Some do as mentally recorded future favours owned to the helper. Sometimes the favour can be swapped around for other favours or help. We consider it just helping others and others then help us. Good neighbor and friend policy. Works for us.

A very short list would/may include....driving training, horse training, farming tips, armstrong labour help, (less of that nowadays) all sorts of instruction such as....teaching of all sorts. Home health care, house sitting, etc.. HB of CJ (old coot) (ex FF PM RN)

British spell check....cousins separated by a common spelt language. :)
 

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stubborn old broad
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Sorry, you said "Where do people come up with money to purchase things like gasoline, bleach, spices, batteries, tools, etc"

If the currency and economy actually collapses, how readily available will manufactured goods like bleach and batteries be? Are you planning to move "to the country" only after times get tough?

Clearly you need to expand on your "light" skills and make some of them robust, que no?
 

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Knowledge is Power
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Look into fulltime rv-ing. Many people are not retired but still work on the road and travel full time. Much of what they do could transfer to your situation. I would Google That train of thought for ideas as well
 

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Discussion Starter · #16 ·
Hey ZombieHoneyBadger, good point. My point wasn't about which specific items I'd purchase (bleach, spices, batteries, etc) but how I would make money to purchase whatever I needed. I can definitely agree that the items I mentioned give a romantic view of living in a rural setting :) But that said, the more access you have to any type of goods, the better. All you need is something trade-worthy to obtain what you want.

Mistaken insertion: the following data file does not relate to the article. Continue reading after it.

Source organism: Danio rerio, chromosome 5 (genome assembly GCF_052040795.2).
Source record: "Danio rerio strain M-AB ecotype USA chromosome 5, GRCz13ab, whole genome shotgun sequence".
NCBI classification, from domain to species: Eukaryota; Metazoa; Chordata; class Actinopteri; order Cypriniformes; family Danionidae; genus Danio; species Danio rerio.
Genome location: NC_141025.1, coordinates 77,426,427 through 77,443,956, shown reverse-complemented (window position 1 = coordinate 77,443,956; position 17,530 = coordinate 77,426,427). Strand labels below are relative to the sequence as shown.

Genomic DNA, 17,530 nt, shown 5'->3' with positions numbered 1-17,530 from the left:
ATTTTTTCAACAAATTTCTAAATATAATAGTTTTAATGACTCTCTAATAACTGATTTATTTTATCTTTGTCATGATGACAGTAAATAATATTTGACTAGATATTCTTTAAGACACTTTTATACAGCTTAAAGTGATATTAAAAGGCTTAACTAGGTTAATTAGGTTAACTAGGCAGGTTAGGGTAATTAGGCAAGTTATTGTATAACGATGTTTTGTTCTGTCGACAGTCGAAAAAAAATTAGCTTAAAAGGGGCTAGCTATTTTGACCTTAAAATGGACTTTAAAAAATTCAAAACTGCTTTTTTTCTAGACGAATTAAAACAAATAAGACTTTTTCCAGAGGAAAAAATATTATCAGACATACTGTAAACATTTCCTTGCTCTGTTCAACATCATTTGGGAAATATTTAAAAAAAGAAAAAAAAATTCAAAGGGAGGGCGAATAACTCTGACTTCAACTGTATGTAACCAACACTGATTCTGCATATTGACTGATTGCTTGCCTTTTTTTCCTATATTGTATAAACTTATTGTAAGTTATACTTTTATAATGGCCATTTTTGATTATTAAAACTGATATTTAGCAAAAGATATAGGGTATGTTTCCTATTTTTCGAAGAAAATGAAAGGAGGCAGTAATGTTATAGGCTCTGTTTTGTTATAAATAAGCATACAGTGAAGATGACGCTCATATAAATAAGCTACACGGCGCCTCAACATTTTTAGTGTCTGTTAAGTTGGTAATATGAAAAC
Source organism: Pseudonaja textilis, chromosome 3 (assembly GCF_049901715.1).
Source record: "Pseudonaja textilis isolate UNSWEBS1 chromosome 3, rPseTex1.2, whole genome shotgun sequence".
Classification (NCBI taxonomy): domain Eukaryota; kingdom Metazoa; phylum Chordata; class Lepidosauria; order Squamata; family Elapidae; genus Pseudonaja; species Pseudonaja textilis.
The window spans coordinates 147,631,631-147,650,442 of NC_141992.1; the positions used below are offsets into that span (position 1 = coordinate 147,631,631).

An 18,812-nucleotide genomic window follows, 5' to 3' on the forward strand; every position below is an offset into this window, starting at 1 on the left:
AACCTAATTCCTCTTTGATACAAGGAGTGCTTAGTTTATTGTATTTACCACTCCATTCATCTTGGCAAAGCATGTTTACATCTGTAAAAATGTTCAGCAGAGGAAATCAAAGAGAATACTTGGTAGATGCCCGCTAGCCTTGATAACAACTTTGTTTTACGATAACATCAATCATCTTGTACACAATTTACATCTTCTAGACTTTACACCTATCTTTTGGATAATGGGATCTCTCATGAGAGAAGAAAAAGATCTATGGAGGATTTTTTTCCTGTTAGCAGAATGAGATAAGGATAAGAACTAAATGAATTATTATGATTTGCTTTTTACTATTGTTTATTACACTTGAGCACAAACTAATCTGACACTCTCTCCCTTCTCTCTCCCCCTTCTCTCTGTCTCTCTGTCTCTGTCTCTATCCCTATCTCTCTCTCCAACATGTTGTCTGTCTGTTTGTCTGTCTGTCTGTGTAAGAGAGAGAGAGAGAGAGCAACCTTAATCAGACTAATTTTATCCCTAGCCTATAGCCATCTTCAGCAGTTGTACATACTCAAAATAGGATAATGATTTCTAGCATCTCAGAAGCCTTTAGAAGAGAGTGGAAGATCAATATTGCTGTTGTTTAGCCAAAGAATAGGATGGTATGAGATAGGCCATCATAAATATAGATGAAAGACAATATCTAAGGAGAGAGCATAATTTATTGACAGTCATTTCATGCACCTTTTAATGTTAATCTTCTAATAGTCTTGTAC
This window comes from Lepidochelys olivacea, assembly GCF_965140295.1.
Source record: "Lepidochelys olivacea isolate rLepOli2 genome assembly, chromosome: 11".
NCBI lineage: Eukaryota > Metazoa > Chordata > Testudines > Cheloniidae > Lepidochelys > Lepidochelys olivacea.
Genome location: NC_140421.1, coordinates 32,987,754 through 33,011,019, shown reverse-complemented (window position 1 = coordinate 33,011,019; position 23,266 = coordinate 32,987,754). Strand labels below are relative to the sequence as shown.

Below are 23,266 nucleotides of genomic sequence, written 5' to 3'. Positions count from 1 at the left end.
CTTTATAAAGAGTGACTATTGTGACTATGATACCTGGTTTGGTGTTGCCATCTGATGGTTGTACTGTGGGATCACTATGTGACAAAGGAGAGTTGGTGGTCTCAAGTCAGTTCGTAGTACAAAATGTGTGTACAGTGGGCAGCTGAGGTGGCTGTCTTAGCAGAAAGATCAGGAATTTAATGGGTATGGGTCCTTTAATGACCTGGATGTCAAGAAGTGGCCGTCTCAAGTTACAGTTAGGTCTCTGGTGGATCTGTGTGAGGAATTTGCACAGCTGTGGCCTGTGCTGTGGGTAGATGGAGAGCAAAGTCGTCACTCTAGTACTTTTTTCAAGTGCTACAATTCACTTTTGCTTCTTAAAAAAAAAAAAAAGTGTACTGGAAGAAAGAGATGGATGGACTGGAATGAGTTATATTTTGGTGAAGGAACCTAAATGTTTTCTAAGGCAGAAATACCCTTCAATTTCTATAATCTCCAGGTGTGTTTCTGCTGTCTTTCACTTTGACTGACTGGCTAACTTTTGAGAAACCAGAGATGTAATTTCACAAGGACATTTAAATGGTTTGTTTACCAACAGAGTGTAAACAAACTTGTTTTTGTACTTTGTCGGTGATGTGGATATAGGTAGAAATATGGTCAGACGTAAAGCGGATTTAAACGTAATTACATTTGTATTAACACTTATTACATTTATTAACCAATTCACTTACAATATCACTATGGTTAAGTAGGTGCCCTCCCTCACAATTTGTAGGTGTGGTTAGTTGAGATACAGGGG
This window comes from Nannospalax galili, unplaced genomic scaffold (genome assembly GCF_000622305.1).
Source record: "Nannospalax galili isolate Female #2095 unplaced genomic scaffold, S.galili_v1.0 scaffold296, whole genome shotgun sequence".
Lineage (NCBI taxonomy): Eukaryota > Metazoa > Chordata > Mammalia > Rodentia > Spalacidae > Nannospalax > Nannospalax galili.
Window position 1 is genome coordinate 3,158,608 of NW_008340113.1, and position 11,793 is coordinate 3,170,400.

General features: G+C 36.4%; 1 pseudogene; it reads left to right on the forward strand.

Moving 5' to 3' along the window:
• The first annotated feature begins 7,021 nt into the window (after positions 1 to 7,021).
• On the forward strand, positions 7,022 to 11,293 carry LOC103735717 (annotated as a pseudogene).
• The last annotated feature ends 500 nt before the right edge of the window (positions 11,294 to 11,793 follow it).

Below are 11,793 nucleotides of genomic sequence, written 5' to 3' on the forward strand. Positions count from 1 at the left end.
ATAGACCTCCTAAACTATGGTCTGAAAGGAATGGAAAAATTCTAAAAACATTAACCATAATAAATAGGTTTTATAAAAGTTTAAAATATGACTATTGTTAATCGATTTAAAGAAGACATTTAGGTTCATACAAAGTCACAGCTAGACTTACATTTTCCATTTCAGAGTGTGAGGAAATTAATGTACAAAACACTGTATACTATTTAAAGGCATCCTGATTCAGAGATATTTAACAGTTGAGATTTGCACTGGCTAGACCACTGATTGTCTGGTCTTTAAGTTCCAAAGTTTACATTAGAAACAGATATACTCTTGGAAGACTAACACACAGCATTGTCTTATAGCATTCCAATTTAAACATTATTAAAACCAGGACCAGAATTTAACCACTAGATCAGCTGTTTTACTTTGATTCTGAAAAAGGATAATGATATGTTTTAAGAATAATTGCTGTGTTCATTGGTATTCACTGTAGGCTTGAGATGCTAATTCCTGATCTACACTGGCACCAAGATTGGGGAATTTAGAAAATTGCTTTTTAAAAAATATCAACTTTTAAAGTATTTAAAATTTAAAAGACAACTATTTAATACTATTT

Also, if SHTF, then I plan on moving back to my hometown which is a fishing town in the Northeast. That way I would be surrounded by people I know and instantly have opportunities to work and trade safely.

ryck, I work a job too. What I had originally asked is how money is made while living off the country (when steady jobs aren't plentiful, such as after a currency collapse).
 

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Discussion Starter · #17 ·
HB of CJ, while I do agree that a friendly way of trade and offering services is to do favors for community members, it's not really a long term solution.

I'm the type of person that has always been self sufficient and pull my weight. I'd much prefer excel at something valuable to a community and be the one offering favors then depend on others to offer charity.
 

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4-America
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Do 20 years in the military. You can serve your country, save some money, and get a small retirement for cash needs like taxes. Maybe even learn some useful skills.
Quite right...but an average retirement from the military is $30K per year minimum with health care, commissary, PX, and other bennies . Along with learning a good skill, firearms qualifications and the GI Bill. Sweet. That'll do more than pay your taxes!
 

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I have a quick question regarding dealing with money while living in the country. For those of you that live off the grid, or near-off grid, how do you come up with money when you need to buy "goods" in town to make life a little easier?

Where do people come up with money to purchase things like gasoline, bleach, spices, batteries, tools, etc? When the money runs out, how do you get more? Don't get me wrong, I know people can trade, but how much money can someone really make from the woods or living in the mountains?

Thanks in advance! :)
There is a reason many folks live in the city. That's where most of the jobs are.

In rural areas you must either be a primary producer of rural goods (food, timber, etc) or someone who has a trade that supports those businesses. Plus because it is rural you will have a harder time if you duplicate someone else with that area trade and there is no call for that level of support. Rural towns are rarely a place you find two CPA's, if you get my drift.

Primary producers will need a lot of land to make a living. Support businesses must do their market research first to ensure there is enough demand in their area for services in that particular area.

As for folks that think they can just buy a small plot in the middle of nowhere and not already have a useful rural skill then I would say I hope you already are a well paid and successful writer, because you likely won't make a nickel playing outdoor sportsman.

I will say though that you can generally take most medical skills out rural. Outside of big cities the medical industry is desperate for trained people.